£100,000 lump sum:

The £100,000 top-up payment by B2 is paid directly by the employer. This does not constitute a relevant step taken by a relevant third person so Part 7A does not apply to it.

Section 554W and accrual

6 April 2011 is a key date for the Section 554W exception. It asks how much of the lump sum right(s) accrued before that date.

Suppose in this example the facts regarding the main £1m lump sum show that:

  • £600,000 represents A’s pre-6 April 2011 lump sum rights under the funded EFRBS – that is for the first five years of the service being rewarded, and
  • £400,000 represents A’s post-5 April 2011 rights for the later block of five years.

The accrual split in this example reflects the reality that accrual is not always just a matter of dividing the lump sum by the number of years of service on each side of the key date.  The amounts accrued depend on when contributions were paid and the rights expressed historically under the rules of the scheme. The time when growth arises might not determine when the right to that growth accrued.

Because the £100,000 lump sum paid by B2 is not within Part 7A, we don’t need to consider the application of Section 554W to it.

Section 554Z4 and accrual

Section 554Z4 concerns how much of any lump sum was ‘for’ non-UK service when non-UK resident and how much of it was for anything outside that description. This apportions the benefit into two parts.

The concept of a benefit being ‘for’ a given period of service (mindful of the location of that service and the residence status of the individual at that time) includes retrospectively awarded lump sums (i.e. that is sums awarded only at or after the end of service). It recognises that the benefit is given for the entire length of service. See EIM45720 for more details of how Section 554Z4 works, including the need for a ‘just and reasonable’ apportionment between the two elements.

Section 554W before Section 554Z4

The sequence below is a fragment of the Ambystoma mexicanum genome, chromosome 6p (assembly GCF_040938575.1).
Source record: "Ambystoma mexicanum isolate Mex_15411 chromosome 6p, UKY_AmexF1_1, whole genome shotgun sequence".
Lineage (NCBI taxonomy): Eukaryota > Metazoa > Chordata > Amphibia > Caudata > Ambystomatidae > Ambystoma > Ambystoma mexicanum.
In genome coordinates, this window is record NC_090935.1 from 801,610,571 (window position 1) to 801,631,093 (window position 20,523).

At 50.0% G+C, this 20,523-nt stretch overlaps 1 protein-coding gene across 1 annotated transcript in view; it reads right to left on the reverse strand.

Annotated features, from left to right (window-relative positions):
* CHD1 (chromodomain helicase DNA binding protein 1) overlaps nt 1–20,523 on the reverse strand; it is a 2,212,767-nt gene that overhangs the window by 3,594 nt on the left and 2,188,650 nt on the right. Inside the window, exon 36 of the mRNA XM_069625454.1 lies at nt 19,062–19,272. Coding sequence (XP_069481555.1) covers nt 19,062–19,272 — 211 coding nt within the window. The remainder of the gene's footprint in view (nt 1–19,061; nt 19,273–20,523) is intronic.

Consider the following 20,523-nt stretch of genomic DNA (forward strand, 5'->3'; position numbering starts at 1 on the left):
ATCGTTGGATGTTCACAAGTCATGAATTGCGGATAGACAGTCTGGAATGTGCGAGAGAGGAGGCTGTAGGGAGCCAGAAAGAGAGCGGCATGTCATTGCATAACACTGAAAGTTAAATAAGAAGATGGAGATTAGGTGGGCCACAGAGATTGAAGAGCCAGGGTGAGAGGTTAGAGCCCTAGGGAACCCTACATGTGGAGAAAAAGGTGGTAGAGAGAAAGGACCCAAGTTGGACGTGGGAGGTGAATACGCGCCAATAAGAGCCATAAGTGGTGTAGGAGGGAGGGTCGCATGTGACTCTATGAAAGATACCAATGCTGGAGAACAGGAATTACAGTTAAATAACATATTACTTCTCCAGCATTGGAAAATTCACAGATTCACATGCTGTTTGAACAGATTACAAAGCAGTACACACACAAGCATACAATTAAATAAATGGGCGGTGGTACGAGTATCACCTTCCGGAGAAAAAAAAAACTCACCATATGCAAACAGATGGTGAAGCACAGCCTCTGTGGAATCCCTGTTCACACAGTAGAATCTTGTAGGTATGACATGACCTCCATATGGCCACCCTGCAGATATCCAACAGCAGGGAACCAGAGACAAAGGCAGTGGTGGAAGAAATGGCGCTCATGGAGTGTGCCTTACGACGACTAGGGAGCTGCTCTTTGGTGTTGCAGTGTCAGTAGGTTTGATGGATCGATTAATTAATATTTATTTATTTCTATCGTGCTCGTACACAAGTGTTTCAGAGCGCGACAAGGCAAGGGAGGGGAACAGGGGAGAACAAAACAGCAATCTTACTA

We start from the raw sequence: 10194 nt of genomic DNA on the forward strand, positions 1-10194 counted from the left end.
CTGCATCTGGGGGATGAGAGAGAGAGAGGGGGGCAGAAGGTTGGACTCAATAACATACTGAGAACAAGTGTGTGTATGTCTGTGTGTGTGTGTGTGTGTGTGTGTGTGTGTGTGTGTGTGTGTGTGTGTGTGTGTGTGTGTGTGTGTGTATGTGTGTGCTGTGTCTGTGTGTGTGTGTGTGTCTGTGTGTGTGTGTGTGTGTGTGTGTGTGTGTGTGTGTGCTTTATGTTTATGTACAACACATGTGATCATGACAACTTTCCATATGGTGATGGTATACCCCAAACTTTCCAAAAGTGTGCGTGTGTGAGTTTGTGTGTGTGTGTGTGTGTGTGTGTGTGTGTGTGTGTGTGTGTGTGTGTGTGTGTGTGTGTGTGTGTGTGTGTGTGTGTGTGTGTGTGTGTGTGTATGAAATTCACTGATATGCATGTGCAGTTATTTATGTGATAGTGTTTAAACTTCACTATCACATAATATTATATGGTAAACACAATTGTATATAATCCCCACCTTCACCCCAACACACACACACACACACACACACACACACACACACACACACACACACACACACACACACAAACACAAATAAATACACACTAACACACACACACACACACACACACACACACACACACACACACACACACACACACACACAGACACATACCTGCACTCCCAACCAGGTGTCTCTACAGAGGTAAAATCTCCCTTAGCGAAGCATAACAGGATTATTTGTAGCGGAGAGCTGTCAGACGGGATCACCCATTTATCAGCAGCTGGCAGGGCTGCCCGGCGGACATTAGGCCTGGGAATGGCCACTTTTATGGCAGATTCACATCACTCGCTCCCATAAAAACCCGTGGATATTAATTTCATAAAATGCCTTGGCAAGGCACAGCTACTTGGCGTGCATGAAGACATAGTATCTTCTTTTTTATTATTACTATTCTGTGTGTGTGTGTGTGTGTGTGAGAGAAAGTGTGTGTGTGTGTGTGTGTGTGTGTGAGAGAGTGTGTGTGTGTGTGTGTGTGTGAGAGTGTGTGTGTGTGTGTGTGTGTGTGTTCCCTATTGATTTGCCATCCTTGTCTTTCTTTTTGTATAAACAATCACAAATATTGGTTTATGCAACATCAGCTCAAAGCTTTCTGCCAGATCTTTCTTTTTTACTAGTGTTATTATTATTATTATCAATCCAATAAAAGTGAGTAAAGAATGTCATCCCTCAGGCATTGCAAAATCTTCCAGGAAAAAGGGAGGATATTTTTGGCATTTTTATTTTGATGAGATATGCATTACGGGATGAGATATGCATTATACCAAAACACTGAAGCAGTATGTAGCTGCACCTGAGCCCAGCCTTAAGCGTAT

The last six years of service in this example are outside the UK so potentially within sight of Section 554Z4’s apportioning power. However, because the function of Section 554Z4 is to reduce the charge under Part 7A, if any portion of the lump sum is first excluded from charge under Part 7A (such as by Section 554W as explained below), then Section 554Z4 cannot begin to apply to the excluded portion as there is nothing in that portion to reduce. In other words we first need to consider the operation of Section 554W before Section 554Z4.

£1m lump sum:

It’s been established above that Section 554W is an exception to Part 7A charges (see EIM45640). This prevents the £600,000 portion of the lump sum accrued before 6 April 2011 being charged under Part 7A.

Only the later £400,000 portion is available to test under Section 554Z4. This portion was ‘for’ the tax years 2011/12 to 2015/16, for the whole of which period A was not UK resident and was working outside the UK. On that basis Section 554Z4 stops the entirety of the £400,000 from counting as employment income under Part 7A.

Whether or not Section 554Z4 could also cover the year 6 April 2010- 5 April 2011 (the first year of non-UK service) is academic because Section 554W already took that part out of charge.

There are consequently no Part 7A tax charges on the £1m lump sum. We already saw that Part 7A also did not apply to the £100,000 lump sum. However as the provision for both of the lump sum relevant benefits originates from the employer, we still have to consider Section 394:

Section 394

£1m lump sum:

£600,000 portion accrued before 6 April 2011

As noted above, Section 554W applies to the £600,000 portion of the lump sum because it accrued before 6 April 2011. This would therefore be chargeable as employment income under Section 394 were it not for the operation of Section 395B (see EIM15325).

This portion of the lump sum relates to the 5-year period 2006/07 to 2010/11, of which one year (2010/11) counted as foreign service. The foreign service does not meet any of the three tests for full exemption under Section 395B, but partial exemption is available. The amount that would be chargeable under Section 394 is reduced in the same proportion as the foreign service bears to A’s reckonable service, that is 1 year out of 5 years.

            (1/5) x £600,000 = £120,000 reduction

            £600,000 - £120,000 = £480,000 left chargeable under Section 394 ITEPA 2003

£400,000 portion accrued after 5 April 2011

As shown above, Section 554Z4 prevented the £400,000 portion from counting as employment income under Section 554Z2 (Part 7A). This £400,000 all counts as ‘other relevant income’ under Section 394(4C)(c), meaning that there is nothing of this portion left to tax under Section 394(1).

£100,000 lump sum:

As this is paid directly by the employer, rather than via a third party arrangement, it is not subject to Part 7A.

The reckonable service in relation to the £100,000 payment is the entire 10-year period to 5 April 2016. Section 395B gives a partial reduction in the amount counting as employment income under Section 394 for the later 6 years of foreign service as follows:

            (6/10) x £100,000 = £60,000 reduction

            £100,000 - £60,000 = £40,000 left chargeable

Putting the two elements together, the total amount counting as employment income is £480,000 + £40,000 = £520,000